The film, while a novel retelling, falls squarely in the genre of perpetrator fiction. I appreciate this. Holocaust fiction and films so often emphasize the victims. Even the ending of the film seems to suggest that Höss understands it’s not his story that will be remembered.

Ironically, the objective of (good) perpetrator fiction is to explore the role of the individual to society at large. It doesn’t reduce Nazis to archetypes or fetishize them, but asks important questions about how these events came to be.

In my view, the main drive of perpetrator fiction is to move beyond the two-dimensional face of evil that can be seen in more casual representations of Nazism in order to lay bare the fundamental humanity of those involved in perpetrating the genocide. This process of humanization allows us to move beyond simplistic explanations of culpability (s/he did it because s/he is evil) and explore the range of social, psychological and political conditions that enabled genocide to occur. Such an approach opens broader questions about the role and responsibilities of the individual in society and, by extension, it challenges the reader to consider their own capacity for wrongdoing, wrote Joanna Pettitt in The Journal of European Studies.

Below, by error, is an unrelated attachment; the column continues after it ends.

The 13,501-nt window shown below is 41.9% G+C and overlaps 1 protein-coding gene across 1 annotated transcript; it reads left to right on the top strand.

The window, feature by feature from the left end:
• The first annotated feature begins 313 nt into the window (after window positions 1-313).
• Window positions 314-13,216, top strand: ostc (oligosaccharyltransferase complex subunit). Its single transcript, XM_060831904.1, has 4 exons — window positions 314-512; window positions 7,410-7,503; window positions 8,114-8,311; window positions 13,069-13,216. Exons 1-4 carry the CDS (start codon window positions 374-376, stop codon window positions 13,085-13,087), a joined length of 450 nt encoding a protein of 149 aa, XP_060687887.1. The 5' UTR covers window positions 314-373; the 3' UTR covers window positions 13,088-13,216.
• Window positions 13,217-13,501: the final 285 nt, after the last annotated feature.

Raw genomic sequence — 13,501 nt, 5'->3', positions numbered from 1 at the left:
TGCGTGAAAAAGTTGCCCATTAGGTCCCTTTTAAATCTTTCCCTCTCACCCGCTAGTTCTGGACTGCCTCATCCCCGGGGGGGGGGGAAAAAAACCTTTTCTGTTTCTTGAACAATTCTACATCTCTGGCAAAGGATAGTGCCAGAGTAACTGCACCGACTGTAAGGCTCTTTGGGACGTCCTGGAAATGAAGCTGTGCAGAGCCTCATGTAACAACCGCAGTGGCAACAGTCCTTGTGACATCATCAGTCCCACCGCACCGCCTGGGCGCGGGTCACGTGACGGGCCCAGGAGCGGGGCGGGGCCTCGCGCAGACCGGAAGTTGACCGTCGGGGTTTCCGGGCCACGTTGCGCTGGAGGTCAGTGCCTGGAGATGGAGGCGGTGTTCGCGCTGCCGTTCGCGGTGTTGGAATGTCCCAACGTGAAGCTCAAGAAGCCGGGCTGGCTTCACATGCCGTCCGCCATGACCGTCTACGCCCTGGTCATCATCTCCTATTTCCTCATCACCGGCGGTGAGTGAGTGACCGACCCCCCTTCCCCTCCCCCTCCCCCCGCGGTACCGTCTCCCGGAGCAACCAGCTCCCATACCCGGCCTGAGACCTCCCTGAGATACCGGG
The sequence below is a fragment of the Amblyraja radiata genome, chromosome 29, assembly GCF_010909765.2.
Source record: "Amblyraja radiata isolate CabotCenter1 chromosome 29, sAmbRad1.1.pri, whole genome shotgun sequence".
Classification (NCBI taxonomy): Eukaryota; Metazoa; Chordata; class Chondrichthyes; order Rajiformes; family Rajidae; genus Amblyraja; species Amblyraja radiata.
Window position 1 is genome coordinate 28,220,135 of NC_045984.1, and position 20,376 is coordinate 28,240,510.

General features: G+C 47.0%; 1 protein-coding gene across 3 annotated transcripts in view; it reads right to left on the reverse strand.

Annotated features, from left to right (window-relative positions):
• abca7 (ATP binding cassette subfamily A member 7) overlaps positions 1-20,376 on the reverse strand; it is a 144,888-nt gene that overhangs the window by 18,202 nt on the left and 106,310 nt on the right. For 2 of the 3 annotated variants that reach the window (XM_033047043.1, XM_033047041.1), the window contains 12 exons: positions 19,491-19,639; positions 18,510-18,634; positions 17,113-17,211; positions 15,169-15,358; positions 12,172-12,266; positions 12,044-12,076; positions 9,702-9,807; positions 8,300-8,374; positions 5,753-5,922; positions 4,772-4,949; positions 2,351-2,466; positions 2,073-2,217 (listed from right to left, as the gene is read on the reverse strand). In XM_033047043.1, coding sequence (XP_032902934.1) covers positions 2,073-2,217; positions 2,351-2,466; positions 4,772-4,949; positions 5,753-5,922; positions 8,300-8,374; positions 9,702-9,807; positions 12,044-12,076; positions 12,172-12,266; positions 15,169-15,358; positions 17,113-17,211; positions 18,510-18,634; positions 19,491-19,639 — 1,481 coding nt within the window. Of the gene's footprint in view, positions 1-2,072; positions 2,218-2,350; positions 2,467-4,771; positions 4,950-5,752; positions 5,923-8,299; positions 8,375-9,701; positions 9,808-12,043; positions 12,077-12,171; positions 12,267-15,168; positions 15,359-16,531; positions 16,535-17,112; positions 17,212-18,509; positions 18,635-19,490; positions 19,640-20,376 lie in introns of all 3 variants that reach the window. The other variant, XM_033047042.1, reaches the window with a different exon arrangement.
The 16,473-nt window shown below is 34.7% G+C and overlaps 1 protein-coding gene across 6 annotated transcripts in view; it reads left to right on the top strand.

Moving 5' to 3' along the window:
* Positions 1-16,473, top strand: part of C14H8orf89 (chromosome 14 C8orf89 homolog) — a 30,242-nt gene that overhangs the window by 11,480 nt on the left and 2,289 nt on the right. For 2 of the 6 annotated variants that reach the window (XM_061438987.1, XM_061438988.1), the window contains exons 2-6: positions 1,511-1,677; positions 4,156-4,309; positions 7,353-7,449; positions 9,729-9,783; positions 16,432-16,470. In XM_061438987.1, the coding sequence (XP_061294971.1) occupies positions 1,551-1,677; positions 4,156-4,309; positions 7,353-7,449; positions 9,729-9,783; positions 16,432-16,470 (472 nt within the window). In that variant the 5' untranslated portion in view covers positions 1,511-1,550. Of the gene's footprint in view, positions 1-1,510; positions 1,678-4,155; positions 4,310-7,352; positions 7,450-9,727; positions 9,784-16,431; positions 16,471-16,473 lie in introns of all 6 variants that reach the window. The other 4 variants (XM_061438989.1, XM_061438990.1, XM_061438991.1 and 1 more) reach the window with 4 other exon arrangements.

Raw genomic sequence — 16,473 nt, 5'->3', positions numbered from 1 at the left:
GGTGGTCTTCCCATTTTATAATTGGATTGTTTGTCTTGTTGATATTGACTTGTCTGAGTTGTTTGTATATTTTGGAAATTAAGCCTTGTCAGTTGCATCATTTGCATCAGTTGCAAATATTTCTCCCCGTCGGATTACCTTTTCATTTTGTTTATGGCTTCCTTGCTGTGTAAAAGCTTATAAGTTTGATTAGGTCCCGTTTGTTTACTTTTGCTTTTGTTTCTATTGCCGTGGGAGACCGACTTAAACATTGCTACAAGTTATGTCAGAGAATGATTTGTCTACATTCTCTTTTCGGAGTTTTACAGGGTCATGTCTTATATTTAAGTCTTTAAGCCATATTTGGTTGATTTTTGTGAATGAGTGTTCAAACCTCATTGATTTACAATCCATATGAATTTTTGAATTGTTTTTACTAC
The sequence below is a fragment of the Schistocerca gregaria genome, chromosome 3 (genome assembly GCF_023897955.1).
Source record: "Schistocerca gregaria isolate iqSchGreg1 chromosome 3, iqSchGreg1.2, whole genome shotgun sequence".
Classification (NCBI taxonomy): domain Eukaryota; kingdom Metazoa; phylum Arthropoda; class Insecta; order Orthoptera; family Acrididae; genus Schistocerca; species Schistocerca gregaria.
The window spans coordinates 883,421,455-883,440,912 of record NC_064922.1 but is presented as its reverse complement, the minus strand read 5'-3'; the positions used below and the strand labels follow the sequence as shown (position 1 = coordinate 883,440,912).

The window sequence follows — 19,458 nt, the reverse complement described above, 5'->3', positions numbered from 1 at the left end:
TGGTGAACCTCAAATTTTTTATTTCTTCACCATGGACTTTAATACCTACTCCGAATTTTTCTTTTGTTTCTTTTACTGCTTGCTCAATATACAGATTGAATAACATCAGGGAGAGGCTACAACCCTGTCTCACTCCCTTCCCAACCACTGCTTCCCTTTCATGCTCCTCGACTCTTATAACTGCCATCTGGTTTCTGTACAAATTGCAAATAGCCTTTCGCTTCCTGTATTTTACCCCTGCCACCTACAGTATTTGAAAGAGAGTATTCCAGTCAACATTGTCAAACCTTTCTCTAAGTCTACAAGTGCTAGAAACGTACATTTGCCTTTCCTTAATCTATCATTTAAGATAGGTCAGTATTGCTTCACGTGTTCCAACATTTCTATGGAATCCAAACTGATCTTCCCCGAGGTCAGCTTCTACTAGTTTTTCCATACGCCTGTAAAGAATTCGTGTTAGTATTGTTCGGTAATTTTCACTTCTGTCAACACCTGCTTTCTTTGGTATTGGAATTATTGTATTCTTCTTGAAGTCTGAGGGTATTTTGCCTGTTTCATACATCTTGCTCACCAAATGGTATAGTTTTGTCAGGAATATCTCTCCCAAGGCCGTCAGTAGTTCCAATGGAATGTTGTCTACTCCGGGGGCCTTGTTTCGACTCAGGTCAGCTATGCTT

While Glazer reiterates that objective, to look inward, it’s the emphasis on humanization that intrigues me. It’s not that we want to humanize perpetrators in order to explain away their decisions, but to demonstrate how easily the rest of us can fall into the same trap.

Why Now?

I’ve been struggling with this question of why The Zone of Interest hit such a nerve right now. I’m sure (at least I hope) that in every generation, people examine their environment for signs that fascism and extremism can turn even uglier on their watch and understand the complicity we all play in allowing it to happen. My gut tells me that as much as we hear the message, we don’t internalize. Hell is still other people.

Glazer invoked the war in Gaza in his acceptance speech but will the film allow us to humanize Hamas militants? How about the Israelis conscripted for duty? My instincts tell me that we could watch the Hösses for days on end as if they were on a bizarre reality TV show, but few of us will ever see ourselves in their images. Human imagination can only take us so far.